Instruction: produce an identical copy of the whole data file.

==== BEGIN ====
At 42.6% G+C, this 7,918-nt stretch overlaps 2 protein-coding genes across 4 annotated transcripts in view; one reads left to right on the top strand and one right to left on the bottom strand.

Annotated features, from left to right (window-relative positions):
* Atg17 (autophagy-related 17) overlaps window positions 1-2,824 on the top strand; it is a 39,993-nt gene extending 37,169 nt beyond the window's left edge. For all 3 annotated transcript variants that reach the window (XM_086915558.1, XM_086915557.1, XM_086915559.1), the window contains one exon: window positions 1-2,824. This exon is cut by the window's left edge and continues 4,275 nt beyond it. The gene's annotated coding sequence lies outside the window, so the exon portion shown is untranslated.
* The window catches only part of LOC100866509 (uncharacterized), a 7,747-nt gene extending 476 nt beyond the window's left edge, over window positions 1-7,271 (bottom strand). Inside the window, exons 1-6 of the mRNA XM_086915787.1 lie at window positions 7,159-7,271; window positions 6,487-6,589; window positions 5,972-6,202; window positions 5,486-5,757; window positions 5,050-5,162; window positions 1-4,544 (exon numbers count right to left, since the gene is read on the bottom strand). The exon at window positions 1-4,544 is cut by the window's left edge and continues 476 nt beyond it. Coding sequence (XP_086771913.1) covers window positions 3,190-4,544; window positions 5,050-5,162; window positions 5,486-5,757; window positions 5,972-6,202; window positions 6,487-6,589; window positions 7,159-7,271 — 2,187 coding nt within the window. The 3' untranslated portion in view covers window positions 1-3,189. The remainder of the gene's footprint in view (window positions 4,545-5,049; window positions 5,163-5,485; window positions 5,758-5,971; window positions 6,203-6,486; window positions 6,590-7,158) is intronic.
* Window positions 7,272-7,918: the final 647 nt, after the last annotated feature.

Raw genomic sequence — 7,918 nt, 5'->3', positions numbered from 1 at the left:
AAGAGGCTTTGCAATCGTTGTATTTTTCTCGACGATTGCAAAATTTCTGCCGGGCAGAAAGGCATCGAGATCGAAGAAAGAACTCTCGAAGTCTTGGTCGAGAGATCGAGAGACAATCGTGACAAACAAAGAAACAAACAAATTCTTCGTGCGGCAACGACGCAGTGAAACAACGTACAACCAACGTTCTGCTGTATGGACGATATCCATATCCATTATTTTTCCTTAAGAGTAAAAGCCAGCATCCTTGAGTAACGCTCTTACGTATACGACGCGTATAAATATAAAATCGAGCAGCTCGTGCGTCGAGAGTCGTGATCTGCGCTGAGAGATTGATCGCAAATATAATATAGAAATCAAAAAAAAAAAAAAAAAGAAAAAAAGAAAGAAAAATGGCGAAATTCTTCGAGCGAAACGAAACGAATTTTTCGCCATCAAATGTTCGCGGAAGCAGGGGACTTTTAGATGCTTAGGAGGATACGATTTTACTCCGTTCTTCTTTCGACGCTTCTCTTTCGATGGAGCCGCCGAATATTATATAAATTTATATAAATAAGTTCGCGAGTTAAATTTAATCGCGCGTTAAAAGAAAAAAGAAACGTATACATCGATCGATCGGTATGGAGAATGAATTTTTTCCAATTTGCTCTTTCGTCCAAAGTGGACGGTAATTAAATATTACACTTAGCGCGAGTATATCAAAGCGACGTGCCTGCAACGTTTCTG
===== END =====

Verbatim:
At 42.6% G+C, this 7,918-nt stretch overlaps 2 protein-coding genes across 4 annotated transcripts in view; one reads left to right on the top strand and one right to left on the bottom strand.

Annotated features, from left to right (window-relative positions):
* Atg17 (autophagy-related 17) overlaps window positions 1-2,824 on the top strand; it is a 39,993-nt gene extending 37,169 nt beyond the window's left edge. For all 3 annotated transcript variants that reach the window (XM_086915558.1, XM_086915557.1, XM_086915559.1), the window contains one exon: window positions 1-2,824. This exon is cut by the window's left edge and continues 4,275 nt beyond it. The gene's annotated coding sequence lies outside the window, so the exon portion shown is untranslated.
* The window catches only part of LOC100866509 (uncharacterized), a 7,747-nt gene extending 476 nt beyond the window's left edge, over window positions 1-7,271 (bottom strand). Inside the window, exons 1-6 of the mRNA XM_086915787.1 lie at window positions 7,159-7,271; window positions 6,487-6,589; window positions 5,972-6,202; window positions 5,486-5,757; window positions 5,050-5,162; window positions 1-4,544 (exon numbers count right to left, since the gene is read on the bottom strand). The exon at window positions 1-4,544 is cut by the window's left edge and continues 476 nt beyond it. Coding sequence (XP_086771913.1) covers window positions 3,190-4,544; window positions 5,050-5,162; window positions 5,486-5,757; window positions 5,972-6,202; window positions 6,487-6,589; window positions 7,159-7,271 — 2,187 coding nt within the window. The 3' untranslated portion in view covers window positions 1-3,189. The remainder of the gene's footprint in view (window positions 4,545-5,049; window positions 5,163-5,485; window positions 5,758-5,971; window positions 6,203-6,486; window positions 6,590-7,158) is intronic.
* Window positions 7,272-7,918: the final 647 nt, after the last annotated feature.

Raw genomic sequence — 7,918 nt, 5'->3', positions numbered from 1 at the left:
AAGAGGCTTTGCAATCGTTGTATTTTTCTCGACGATTGCAAAATTTCTGCCGGGCAGAAAGGCATCGAGATCGAAGAAAGAACTCTCGAAGTCTTGGTCGAGAGATCGAGAGACAATCGTGACAAACAAAGAAACAAACAAATTCTTCGTGCGGCAACGACGCAGTGAAACAACGTACAACCAACGTTCTGCTGTATGGACGATATCCATATCCATTATTTTTCCTTAAGAGTAAAAGCCAGCATCCTTGAGTAACGCTCTTACGTATACGACGCGTATAAATATAAAATCGAGCAGCTCGTGCGTCGAGAGTCGTGATCTGCGCTGAGAGATTGATCGCAAATATAATATAGAAATCAAAAAAAAAAAAAAAAAGAAAAAAAGAAAGAAAAATGGCGAAATTCTTCGAGCGAAACGAAACGAATTTTTCGCCATCAAATGTTCGCGGAAGCAGGGGACTTTTAGATGCTTAGGAGGATACGATTTTACTCCGTTCTTCTTTCGACGCTTCTCTTTCGATGGAGCCGCCGAATATTATATAAATTTATATAAATAAGTTCGCGAGTTAAATTTAATCGCGCGTTAAAAGAAAAAAGAAACGTATACATCGATCGATCGGTATGGAGAATGAATTTTTTCCAATTTGCTCTTTCGTCCAAAGTGGACGGTAATTAAATATTACACTTAGCGCGAGTATATCAAAGCGACGTGCCTGCAACGTTTCTG